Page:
After the Jasmine conference last week, where there was much discussion of the social and psychological barriers to women's equal participation in the economy, I have been thinking about the spectrum of attitudes towards women in different societies.
At one end is the sort of paternalistic, or patronizing, consideration displayed by the old-fashioned English gentleman. The behaviour displayed includes opening doors for women, helping them with their coats, walking in front of them down the stairs, or behind them up the stairs, in case they fall, and walking on the side closer to the street so they don't get splashed by passing vehicles. The assumption behind these behaviours and others is that women are weak and vulnerable and deserve protection and assistance. Some of these specific behaviours may have arisen when women wore really unpractical clothing - or alternatively, they were able to adopt such clothing knowing that they would be given this sort of assistance and not expected to move as freely and confidently as men.
At the opposite pole is the macho attitude, where women exist to serve men. This approach is prevalent in societies that take for granted that men are superior, and women's inferiority is no reason to be considerate towards them. Men can comfortably expect women to take care of their needs.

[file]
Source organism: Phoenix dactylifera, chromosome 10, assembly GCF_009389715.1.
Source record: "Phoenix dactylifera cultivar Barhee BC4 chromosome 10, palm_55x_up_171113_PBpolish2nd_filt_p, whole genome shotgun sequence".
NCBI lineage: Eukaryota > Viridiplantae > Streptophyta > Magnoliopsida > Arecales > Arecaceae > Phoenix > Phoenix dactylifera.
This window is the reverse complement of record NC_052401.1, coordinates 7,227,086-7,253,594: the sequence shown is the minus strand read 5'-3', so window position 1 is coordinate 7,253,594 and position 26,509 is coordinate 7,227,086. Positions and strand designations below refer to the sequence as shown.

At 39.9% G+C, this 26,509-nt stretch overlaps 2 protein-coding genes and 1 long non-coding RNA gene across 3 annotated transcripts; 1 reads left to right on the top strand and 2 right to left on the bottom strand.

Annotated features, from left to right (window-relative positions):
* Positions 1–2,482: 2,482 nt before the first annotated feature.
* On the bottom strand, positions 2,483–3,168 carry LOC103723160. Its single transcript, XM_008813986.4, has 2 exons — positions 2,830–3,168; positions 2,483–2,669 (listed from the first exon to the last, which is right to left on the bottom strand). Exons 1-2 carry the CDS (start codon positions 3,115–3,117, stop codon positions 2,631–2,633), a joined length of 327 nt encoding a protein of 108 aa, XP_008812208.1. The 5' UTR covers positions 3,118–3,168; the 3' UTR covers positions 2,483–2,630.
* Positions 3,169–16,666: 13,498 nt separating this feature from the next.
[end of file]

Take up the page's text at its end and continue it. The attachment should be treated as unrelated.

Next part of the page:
It seems to me that it's easier to reach equality from the considerate but patronizing attitude than from the male superiority assumption. It seems that the assumption of male superiority can lead to either the sort of generous consideration displayed in the first type, or to contempt and exploitation, as in the second type of society. The generosity is probably why western societies have achieved greater equality, moving from protecting and respecting women to treating them more as equals, while the more traditional macho approaches are still deeply entrenched in large sectors of Israeli society, for example.
Here in Israel, I am aware that many men can express sexist opinions without fear of criticism (for example, regarding women drivers), and the emphasis on the importance of families does hold back many women's careers.
Personally, I try not to make this the focus of my attention, and just get on with my own life. Being self-employed means I don't have to deal with the stresses of the work place, with the potential for sexual harassment and the problem of unequal pay for males and females doing the same job.
It seems to me that people with full confidence in themselves and their place in the world are free to treat all others equally, with respect (unless this proves misplaced) and with consideration. The people who feel superior and therefore have to treat others (women, minorities or anyone different) with contempt are just compensating for deep-seated feelings of inadequacy. A man who feels superior to women just because he has an XY chromosome (like 49% of the population), rather than feeling fully confident of his own individual self, is missing something.
Ultimately, I would like to think that the individual differences between people are more important than their gender.